A PuzzleCritic Original:
The Museum of Mathematical Mysteries houses a peculiar collection of coins, each shaped like a polygon, with the two largest proper factors of n inscribed on either face, where n is the number of edges the given coin possesses. For example, there is a hexagonal coin on which the numbers 2 and 3 are inscribed. The museum’s curator examines one of the coins and sees the number 15 inscribed on one face. Determine all numbers that might appear on the other face.
Here I present one of my favourites; a problem of rare invention. From the 1998 Tournament of the Towns:
(Two-person case) Two robbers stole a bag of coins from a merchant. Each coin is worth an integer number of pennies. It is known that if any single coin is removed from the bag, then the remaining coins can be divided fairly among the two robbers (that is, they both get coins with the same total value in pennies).
Prove that after one coin is removed, the number of coins remaining is even.
(General case) A gang of robbers stole a bag of coins from a merchant. Each coin is worth an integer number of pennies. It is known that if any single coin is removed from the bag, then the remaining coins can be divided fairly among the robbers (that is, they all get coins with the same total value in pennies).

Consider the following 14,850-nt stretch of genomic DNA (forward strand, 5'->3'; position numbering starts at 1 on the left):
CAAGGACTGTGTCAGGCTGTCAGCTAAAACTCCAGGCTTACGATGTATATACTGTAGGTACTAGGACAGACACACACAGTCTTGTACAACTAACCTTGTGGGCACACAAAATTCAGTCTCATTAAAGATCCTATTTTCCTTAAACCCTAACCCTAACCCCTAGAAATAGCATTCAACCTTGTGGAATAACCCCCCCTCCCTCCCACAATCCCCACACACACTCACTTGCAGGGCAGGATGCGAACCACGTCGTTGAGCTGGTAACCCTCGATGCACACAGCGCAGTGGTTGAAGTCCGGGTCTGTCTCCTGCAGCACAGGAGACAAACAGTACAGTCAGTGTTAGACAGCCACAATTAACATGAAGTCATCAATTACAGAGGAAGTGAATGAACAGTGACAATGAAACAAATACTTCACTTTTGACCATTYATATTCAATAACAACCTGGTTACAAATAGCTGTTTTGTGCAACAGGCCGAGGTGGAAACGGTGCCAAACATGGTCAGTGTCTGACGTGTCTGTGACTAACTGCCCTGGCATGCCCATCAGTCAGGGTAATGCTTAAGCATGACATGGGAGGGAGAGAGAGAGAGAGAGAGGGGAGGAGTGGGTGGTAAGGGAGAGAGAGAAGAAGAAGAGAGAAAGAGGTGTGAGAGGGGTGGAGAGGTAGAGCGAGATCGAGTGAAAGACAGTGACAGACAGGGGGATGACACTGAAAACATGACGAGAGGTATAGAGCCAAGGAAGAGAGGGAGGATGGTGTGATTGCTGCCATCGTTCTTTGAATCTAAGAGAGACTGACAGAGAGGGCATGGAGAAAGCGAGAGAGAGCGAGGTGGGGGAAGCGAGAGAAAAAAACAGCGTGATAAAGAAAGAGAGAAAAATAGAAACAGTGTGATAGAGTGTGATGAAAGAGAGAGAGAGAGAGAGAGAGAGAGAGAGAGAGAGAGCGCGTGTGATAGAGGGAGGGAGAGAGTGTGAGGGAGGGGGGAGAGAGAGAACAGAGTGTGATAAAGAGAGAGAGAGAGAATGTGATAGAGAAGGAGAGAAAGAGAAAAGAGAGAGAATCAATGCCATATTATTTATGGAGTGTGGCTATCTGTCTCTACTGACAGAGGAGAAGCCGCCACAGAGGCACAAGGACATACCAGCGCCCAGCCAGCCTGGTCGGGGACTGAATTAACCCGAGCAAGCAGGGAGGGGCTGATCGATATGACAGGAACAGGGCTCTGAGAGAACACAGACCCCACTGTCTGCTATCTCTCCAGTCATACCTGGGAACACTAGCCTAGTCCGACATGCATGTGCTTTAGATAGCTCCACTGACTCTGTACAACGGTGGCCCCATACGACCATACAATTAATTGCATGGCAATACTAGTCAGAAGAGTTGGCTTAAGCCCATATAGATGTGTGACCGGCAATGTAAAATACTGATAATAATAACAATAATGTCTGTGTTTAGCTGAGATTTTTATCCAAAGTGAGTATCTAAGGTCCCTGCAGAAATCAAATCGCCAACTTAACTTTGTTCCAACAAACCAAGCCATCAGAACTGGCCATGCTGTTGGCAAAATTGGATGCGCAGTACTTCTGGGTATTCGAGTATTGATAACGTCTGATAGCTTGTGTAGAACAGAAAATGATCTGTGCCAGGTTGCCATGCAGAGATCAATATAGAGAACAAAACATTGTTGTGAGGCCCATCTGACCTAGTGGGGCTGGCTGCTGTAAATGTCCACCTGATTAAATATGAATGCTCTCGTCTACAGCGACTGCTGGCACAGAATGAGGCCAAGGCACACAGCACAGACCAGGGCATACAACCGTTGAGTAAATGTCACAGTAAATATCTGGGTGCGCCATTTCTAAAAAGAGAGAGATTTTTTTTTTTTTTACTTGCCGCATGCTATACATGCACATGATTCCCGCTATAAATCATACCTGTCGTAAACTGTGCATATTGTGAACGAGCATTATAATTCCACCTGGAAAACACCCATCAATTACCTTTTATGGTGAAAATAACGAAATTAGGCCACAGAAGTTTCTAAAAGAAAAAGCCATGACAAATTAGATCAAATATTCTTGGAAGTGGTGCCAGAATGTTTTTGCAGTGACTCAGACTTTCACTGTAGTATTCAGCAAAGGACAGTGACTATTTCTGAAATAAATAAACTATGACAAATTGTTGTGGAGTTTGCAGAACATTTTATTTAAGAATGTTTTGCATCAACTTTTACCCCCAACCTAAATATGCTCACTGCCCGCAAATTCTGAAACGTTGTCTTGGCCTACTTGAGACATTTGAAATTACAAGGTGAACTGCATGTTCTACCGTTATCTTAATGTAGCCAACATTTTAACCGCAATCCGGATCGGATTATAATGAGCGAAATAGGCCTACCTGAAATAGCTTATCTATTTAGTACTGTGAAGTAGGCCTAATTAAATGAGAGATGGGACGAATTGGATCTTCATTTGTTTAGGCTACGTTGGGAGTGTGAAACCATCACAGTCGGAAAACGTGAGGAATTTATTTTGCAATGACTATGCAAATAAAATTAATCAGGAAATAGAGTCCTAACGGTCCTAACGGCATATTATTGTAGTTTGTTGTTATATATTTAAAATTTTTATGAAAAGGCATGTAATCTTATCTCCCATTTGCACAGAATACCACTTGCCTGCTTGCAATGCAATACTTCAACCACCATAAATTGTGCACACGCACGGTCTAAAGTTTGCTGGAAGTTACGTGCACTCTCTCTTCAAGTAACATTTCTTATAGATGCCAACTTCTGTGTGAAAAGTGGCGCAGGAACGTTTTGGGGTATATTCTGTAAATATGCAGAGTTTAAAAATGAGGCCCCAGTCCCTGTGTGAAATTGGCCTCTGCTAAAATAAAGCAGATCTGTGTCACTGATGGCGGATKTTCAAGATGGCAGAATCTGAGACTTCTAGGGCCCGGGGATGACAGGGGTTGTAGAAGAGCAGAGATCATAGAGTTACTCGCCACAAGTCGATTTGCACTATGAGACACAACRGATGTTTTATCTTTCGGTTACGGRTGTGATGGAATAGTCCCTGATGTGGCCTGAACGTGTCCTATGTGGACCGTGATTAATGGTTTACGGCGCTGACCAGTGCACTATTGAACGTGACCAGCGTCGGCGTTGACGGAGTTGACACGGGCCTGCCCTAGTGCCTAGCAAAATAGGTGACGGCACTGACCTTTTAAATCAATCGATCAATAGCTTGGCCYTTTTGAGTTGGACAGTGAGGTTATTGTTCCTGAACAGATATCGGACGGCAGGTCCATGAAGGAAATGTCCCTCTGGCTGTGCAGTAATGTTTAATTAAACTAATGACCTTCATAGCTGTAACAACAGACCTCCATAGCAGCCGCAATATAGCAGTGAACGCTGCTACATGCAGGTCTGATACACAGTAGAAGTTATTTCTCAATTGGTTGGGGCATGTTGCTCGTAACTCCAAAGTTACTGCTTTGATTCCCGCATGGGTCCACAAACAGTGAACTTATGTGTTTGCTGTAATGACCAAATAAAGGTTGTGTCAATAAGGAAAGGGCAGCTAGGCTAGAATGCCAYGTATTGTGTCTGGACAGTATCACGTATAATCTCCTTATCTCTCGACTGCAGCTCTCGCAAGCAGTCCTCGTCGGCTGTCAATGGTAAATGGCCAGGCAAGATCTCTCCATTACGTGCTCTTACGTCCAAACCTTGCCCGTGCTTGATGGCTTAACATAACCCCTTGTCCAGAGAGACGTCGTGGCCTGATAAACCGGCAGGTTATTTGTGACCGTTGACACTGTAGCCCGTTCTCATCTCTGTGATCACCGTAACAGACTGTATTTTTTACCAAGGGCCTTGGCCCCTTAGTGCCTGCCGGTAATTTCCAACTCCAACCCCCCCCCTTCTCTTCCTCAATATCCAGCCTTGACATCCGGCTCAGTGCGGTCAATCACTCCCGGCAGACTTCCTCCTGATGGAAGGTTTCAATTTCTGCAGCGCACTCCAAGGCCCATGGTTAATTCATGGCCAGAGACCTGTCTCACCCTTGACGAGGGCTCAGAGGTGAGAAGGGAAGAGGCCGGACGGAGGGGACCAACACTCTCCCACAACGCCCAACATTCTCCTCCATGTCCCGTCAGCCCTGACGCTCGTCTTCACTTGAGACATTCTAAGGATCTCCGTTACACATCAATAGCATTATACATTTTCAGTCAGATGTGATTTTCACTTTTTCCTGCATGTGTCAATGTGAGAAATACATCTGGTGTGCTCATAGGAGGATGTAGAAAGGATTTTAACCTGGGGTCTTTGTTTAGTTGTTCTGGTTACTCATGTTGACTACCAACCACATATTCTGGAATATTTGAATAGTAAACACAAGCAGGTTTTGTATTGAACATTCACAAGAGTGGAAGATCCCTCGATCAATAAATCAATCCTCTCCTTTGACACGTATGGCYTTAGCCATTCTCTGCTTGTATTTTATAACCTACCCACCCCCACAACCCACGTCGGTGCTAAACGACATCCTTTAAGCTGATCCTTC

Prove that after one coin is removed, the number of coins remaining is divisible by the number of robbers.
It’s here! My new book of puzzles Elastic Numbers is now available on Amazon.
I hope you enjoy solving the problems as much as I enjoyed creating them.
My new book of maths puzzles is on its way! It’s packed full of interesting problems to sink your teeth into. I’ll post an update as the launch approaches.
In the meantime, here is a fantastic problem from the USA:
It is given that is a 604-digit number beginning with a 1. How many of the numbers begin with a 4?
A PuzzleCritic Original:
There are 999 stones in a pile. Amisi and Boaz take it in turns removing either 3 or 5 stones from the pile, with Amisi going first, until no more moves are possible. The last player to make a move wins. Which player can guarantee victory?
From the 2004 Tournament of Towns:
Each day, the price of the shares of the corporation “Soap Bubble, Limited” either increases or decreases by n%, where n is an integer such that 0<n<100. The price is calculated with unlimited precision. Does there exist an n for which the price can take the same value twice?
Having spent nine days in Hamburg at a maths conference, I return to present what is to date my favourite ever maths problem. From the Tournament of the Towns:
Let n be a positive integer. Consider the largest odd factor of each of the numbers n+1, n+2, …, 2n. Prove that their sum is n2.